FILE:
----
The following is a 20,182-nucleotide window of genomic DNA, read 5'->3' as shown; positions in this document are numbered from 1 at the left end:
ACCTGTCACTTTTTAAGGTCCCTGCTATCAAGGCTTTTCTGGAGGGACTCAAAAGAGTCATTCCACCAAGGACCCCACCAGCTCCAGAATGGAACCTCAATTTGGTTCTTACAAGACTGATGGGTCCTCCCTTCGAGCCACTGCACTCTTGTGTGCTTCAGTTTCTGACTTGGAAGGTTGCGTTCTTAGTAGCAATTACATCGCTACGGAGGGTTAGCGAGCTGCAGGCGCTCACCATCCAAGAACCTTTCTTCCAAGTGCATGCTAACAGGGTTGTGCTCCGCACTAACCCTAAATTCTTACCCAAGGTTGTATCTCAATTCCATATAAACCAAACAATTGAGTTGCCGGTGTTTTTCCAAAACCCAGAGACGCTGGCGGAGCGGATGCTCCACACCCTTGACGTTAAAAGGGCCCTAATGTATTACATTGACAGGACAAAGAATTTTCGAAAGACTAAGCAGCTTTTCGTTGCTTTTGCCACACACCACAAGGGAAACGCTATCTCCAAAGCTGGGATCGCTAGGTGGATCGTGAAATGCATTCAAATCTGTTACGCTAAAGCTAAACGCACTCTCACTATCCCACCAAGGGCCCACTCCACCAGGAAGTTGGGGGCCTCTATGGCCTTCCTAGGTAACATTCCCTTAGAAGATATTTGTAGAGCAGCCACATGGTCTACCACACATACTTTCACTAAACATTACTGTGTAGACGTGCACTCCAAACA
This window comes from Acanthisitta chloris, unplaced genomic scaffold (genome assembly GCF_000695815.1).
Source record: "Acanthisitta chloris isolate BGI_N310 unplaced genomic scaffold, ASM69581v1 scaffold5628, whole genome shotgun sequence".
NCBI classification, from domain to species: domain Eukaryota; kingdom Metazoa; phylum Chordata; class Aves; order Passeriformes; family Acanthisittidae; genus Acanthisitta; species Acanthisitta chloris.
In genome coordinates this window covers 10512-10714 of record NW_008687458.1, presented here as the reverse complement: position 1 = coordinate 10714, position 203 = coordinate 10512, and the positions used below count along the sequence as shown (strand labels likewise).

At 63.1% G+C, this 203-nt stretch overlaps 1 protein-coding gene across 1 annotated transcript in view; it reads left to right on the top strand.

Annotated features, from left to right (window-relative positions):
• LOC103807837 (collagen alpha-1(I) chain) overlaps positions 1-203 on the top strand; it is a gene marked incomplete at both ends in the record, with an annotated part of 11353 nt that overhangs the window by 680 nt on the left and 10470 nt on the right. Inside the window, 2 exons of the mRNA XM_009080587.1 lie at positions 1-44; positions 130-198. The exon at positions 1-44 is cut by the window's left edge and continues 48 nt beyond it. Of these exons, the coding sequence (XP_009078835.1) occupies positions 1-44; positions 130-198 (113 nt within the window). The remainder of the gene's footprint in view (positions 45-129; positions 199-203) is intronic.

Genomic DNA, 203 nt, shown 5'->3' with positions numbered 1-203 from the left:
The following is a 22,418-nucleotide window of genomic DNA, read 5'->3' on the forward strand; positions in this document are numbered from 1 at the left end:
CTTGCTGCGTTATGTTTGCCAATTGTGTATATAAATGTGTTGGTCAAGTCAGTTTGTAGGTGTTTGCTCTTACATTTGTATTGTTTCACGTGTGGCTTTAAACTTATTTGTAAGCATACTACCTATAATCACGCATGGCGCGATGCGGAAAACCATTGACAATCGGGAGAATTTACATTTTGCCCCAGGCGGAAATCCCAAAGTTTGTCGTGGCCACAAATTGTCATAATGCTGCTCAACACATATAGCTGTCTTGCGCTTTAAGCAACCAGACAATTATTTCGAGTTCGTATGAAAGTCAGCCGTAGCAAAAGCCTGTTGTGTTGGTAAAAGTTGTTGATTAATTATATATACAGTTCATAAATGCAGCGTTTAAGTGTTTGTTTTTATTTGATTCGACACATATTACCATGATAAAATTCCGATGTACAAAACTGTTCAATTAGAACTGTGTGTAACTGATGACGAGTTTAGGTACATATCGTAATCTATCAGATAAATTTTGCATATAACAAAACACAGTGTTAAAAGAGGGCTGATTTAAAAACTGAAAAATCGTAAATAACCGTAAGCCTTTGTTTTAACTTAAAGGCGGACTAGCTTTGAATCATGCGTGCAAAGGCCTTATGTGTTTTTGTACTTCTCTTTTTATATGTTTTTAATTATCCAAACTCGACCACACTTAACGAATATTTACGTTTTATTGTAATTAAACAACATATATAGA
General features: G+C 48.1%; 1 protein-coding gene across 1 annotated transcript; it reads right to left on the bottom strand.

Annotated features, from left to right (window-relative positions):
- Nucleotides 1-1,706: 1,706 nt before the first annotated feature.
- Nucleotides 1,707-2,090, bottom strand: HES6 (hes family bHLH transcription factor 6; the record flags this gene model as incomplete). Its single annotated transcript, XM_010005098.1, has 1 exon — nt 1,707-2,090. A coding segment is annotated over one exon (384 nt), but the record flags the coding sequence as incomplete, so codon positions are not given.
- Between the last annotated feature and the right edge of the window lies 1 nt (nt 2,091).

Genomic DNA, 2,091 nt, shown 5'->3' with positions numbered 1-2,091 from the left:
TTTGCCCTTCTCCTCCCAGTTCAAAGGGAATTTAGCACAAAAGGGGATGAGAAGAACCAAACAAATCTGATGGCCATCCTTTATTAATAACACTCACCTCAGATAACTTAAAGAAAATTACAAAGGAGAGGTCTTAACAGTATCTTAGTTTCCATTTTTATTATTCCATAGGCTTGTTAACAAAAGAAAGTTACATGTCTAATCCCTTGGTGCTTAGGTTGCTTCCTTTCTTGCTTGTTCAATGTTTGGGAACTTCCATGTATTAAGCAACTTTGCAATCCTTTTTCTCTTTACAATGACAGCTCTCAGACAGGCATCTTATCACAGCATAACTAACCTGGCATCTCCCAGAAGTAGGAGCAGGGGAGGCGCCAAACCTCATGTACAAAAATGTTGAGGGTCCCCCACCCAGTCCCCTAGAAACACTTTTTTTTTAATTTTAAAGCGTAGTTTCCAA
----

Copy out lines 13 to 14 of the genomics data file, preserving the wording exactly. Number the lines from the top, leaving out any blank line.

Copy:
General features: G+C 48.1%; 1 protein-coding gene across 1 annotated transcript; it reads right to left on the bottom strand.

Annotated features, from left to right (window-relative positions):